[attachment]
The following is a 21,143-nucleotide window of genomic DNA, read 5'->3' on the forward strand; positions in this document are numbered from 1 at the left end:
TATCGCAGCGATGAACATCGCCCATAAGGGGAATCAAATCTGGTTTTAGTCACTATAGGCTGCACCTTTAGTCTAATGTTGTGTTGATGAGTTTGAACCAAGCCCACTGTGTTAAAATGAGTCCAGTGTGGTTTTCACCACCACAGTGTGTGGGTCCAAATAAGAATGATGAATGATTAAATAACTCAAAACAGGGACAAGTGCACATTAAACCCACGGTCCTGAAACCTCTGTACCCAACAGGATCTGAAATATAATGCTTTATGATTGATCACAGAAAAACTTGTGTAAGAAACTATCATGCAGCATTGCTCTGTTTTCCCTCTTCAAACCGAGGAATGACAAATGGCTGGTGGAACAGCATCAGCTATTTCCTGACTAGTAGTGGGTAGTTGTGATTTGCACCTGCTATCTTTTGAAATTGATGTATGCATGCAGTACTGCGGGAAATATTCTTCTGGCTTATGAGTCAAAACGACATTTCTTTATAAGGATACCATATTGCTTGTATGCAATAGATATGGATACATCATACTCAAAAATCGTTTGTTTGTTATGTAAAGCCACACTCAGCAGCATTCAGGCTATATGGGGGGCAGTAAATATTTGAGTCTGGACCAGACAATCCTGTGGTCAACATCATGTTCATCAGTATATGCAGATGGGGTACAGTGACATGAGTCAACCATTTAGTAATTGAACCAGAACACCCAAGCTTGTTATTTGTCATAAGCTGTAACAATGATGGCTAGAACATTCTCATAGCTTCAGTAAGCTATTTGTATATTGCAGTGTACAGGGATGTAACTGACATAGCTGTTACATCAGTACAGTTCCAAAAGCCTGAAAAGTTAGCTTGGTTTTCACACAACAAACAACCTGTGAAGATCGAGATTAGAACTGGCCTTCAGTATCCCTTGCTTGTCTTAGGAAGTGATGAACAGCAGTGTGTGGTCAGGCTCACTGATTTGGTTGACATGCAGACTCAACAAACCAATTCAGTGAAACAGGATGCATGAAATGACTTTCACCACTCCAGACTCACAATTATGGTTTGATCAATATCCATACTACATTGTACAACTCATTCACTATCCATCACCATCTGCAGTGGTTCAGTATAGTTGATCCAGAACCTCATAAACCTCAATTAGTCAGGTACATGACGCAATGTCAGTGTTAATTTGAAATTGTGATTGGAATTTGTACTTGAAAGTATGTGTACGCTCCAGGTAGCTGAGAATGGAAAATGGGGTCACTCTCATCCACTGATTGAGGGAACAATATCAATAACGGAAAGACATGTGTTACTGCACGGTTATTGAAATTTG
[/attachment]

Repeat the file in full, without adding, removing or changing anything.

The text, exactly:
The following is a 21,143-nucleotide window of genomic DNA, read 5'->3' on the forward strand; positions in this document are numbered from 1 at the left end:
TATCGCAGCGATGAACATCGCCCATAAGGGGAATCAAATCTGGTTTTAGTCACTATAGGCTGCACCTTTAGTCTAATGTTGTGTTGATGAGTTTGAACCAAGCCCACTGTGTTAAAATGAGTCCAGTGTGGTTTTCACCACCACAGTGTGTGGGTCCAAATAAGAATGATGAATGATTAAATAACTCAAAACAGGGACAAGTGCACATTAAACCCACGGTCCTGAAACCTCTGTACCCAACAGGATCTGAAATATAATGCTTTATGATTGATCACAGAAAAACTTGTGTAAGAAACTATCATGCAGCATTGCTCTGTTTTCCCTCTTCAAACCGAGGAATGACAAATGGCTGGTGGAACAGCATCAGCTATTTCCTGACTAGTAGTGGGTAGTTGTGATTTGCACCTGCTATCTTTTGAAATTGATGTATGCATGCAGTACTGCGGGAAATATTCTTCTGGCTTATGAGTCAAAACGACATTTCTTTATAAGGATACCATATTGCTTGTATGCAATAGATATGGATACATCATACTCAAAAATCGTTTGTTTGTTATGTAAAGCCACACTCAGCAGCATTCAGGCTATATGGGGGGCAGTAAATATTTGAGTCTGGACCAGACAATCCTGTGGTCAACATCATGTTCATCAGTATATGCAGATGGGGTACAGTGACATGAGTCAACCATTTAGTAATTGAACCAGAACACCCAAGCTTGTTATTTGTCATAAGCTGTAACAATGATGGCTAGAACATTCTCATAGCTTCAGTAAGCTATTTGTATATTGCAGTGTACAGGGATGTAACTGACATAGCTGTTACATCAGTACAGTTCCAAAAGCCTGAAAAGTTAGCTTGGTTTTCACACAACAAACAACCTGTGAAGATCGAGATTAGAACTGGCCTTCAGTATCCCTTGCTTGTCTTAGGAAGTGATGAACAGCAGTGTGTGGTCAGGCTCACTGATTTGGTTGACATGCAGACTCAACAAACCAATTCAGTGAAACAGGATGCATGAAATGACTTTCACCACTCCAGACTCACAATTATGGTTTGATCAATATCCATACTACATTGTACAACTCATTCACTATCCATCACCATCTGCAGTGGTTCAGTATAGTTGATCCAGAACCTCATAAACCTCAATTAGTCAGGTACATGACGCAATGTCAGTGTTAATTTGAAATTGTGATTGGAATTTGTACTTGAAAGTATGTGTACGCTCCAGGTAGCTGAGAATGGAAAATGGGGTCACTCTCATCCACTGATTGAGGGAACAATATCAATAACGGAAAGACATGTGTTACTGCACGGTTATTGAAATTTG